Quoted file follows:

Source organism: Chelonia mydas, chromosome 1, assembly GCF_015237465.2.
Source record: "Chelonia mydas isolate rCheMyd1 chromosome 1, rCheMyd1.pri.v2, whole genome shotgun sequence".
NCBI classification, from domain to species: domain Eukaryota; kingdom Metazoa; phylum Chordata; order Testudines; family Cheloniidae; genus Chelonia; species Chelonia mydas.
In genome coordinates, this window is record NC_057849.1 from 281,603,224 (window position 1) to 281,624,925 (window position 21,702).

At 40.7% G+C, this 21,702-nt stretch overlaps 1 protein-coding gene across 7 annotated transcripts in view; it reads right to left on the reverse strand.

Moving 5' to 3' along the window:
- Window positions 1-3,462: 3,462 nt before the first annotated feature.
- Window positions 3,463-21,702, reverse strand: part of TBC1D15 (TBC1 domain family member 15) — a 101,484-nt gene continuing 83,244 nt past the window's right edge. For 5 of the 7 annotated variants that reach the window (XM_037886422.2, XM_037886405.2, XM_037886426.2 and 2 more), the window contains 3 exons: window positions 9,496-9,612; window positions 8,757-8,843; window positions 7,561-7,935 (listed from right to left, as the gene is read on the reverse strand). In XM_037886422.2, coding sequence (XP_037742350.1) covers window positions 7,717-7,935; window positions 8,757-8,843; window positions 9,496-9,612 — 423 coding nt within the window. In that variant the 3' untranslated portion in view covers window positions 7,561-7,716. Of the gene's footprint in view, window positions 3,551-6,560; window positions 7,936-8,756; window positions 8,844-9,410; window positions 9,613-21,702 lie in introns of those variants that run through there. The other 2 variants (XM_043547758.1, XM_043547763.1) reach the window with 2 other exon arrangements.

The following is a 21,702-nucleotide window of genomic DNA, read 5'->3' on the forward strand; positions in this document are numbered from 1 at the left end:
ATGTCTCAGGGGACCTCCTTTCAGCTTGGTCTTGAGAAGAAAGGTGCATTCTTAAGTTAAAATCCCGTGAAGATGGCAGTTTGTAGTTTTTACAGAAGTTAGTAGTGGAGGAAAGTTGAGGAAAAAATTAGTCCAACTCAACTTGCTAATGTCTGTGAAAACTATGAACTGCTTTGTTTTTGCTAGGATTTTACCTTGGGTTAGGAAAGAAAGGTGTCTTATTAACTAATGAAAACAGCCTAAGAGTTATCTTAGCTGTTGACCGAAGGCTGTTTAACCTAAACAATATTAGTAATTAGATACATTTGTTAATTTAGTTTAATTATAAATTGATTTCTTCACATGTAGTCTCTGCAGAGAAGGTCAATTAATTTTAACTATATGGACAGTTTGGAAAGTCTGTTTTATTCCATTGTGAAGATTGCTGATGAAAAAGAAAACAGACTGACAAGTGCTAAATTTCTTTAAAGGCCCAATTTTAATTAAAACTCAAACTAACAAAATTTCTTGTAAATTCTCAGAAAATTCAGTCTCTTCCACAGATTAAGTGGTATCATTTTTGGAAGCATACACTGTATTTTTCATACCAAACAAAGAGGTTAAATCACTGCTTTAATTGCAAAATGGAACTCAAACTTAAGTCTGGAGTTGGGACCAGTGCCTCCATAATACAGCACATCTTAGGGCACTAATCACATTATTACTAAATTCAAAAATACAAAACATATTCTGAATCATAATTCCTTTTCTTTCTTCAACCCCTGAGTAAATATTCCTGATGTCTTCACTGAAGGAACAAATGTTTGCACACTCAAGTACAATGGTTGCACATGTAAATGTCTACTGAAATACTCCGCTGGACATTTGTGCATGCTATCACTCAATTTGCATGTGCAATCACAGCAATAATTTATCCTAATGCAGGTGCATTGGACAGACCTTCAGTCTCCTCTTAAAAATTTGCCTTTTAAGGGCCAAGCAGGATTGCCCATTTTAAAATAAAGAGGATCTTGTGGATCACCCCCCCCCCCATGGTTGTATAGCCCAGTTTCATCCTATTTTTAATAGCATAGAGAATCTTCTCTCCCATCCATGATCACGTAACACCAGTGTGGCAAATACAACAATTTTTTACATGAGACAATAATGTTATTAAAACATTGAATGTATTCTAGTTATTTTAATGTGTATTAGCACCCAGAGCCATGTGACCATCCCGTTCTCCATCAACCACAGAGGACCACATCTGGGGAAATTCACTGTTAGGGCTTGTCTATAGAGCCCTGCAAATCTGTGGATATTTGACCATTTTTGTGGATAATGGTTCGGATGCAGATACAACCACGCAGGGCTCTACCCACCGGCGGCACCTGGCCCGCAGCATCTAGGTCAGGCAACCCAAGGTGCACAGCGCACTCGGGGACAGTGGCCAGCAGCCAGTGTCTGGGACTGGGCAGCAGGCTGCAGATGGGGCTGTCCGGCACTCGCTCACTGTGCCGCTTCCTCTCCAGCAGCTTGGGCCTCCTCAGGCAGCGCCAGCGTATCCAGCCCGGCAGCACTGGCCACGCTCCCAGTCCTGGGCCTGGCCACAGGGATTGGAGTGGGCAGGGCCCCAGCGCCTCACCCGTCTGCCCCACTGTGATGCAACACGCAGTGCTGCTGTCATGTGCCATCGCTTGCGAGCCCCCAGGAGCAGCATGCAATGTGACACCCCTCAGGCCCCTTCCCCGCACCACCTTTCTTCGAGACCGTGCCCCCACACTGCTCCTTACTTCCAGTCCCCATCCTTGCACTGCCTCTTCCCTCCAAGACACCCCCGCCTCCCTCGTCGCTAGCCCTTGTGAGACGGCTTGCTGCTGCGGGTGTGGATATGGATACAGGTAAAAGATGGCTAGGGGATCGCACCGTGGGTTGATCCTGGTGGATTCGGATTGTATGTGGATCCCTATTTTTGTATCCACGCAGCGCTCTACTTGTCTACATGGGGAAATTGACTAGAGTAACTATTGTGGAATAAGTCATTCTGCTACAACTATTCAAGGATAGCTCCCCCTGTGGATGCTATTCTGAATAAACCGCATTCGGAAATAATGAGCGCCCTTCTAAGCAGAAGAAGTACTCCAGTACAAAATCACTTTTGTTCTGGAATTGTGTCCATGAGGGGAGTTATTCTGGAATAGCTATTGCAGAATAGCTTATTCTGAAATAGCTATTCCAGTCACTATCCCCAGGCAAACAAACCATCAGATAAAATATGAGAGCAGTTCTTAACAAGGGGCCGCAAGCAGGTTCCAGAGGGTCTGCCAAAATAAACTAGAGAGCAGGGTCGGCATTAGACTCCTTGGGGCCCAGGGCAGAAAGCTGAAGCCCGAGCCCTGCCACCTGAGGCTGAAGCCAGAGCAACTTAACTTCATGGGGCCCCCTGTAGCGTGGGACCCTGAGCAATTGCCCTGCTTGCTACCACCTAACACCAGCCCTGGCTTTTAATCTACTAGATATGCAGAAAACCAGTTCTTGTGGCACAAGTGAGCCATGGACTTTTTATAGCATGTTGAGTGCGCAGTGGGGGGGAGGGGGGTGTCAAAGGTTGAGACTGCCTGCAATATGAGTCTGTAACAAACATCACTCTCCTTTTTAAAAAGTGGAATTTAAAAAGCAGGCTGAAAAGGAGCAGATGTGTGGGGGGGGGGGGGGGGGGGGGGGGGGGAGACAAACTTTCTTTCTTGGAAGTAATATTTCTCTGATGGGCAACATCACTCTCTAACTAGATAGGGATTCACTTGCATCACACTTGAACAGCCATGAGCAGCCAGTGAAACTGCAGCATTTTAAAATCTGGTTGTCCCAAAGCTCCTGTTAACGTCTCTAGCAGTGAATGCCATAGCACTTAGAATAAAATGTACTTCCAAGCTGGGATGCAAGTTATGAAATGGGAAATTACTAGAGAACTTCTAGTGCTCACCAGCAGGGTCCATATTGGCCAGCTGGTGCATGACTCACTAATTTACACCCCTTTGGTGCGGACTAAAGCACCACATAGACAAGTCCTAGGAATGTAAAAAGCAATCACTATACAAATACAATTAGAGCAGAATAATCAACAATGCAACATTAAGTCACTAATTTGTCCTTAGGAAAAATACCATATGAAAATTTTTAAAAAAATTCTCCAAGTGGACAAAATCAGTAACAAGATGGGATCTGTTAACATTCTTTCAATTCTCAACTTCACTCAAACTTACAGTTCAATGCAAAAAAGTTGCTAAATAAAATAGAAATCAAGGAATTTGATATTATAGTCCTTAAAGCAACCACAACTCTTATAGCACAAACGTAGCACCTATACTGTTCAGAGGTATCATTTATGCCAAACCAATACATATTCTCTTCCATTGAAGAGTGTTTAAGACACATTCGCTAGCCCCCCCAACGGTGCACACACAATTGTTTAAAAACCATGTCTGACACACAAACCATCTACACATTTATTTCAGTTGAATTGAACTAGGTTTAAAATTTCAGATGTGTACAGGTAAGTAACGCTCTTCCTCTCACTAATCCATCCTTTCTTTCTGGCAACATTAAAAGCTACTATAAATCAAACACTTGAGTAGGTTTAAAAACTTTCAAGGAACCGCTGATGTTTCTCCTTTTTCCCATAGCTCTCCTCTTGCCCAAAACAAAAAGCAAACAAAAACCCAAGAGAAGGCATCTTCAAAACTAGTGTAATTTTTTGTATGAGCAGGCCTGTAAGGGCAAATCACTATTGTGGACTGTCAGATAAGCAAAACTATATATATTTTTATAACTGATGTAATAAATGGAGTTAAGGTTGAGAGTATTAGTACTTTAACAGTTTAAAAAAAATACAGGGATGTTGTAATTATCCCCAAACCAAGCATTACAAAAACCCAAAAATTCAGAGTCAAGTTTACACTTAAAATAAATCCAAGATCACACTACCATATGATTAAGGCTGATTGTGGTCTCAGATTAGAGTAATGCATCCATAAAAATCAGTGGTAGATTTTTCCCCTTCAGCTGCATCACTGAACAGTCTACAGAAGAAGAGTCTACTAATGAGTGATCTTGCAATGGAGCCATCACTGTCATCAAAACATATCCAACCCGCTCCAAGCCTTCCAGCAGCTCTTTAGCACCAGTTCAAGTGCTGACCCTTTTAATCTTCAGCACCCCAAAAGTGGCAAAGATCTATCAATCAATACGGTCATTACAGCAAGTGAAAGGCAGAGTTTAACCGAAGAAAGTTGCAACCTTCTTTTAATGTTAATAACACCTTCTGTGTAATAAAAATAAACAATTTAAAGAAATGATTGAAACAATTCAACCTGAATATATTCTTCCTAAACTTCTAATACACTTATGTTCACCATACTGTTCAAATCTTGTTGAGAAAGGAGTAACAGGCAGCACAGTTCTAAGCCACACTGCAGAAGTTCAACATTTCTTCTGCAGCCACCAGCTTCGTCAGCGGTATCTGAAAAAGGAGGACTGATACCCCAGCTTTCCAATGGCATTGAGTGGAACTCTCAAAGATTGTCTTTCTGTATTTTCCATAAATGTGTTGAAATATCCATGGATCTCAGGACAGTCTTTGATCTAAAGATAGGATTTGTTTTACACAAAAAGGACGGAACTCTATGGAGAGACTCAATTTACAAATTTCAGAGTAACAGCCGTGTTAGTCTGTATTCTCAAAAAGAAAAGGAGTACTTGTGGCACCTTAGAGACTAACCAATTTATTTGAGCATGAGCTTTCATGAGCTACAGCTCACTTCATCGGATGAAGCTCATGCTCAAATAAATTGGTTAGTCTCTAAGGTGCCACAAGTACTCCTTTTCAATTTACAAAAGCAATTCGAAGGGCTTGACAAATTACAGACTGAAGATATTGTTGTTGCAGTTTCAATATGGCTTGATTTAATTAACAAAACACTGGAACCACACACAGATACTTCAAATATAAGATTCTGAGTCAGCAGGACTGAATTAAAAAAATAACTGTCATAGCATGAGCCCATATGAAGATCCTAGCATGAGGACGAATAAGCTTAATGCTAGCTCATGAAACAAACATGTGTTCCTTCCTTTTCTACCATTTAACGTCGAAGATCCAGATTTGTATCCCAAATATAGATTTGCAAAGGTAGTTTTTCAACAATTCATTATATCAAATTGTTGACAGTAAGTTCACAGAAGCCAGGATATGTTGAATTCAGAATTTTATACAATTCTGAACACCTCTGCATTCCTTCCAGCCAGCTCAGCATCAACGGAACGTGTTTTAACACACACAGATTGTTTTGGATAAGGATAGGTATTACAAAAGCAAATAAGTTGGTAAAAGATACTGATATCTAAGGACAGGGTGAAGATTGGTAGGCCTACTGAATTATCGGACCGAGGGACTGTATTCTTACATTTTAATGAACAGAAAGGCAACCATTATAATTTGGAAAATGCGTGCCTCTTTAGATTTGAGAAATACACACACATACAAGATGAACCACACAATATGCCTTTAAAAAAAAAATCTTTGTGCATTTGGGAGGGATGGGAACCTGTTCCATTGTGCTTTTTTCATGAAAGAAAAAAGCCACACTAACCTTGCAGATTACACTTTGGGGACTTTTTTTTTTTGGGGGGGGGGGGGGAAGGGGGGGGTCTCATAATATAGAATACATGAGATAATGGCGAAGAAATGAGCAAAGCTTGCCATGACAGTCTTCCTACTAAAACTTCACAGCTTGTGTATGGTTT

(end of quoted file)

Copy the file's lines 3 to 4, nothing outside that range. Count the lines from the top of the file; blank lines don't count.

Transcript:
NCBI classification, from domain to species: domain Eukaryota; kingdom Metazoa; phylum Chordata; order Testudines; family Cheloniidae; genus Chelonia; species Chelonia mydas.
In genome coordinates, this window is record NC_057849.1 from 281,603,224 (window position 1) to 281,624,925 (window position 21,702).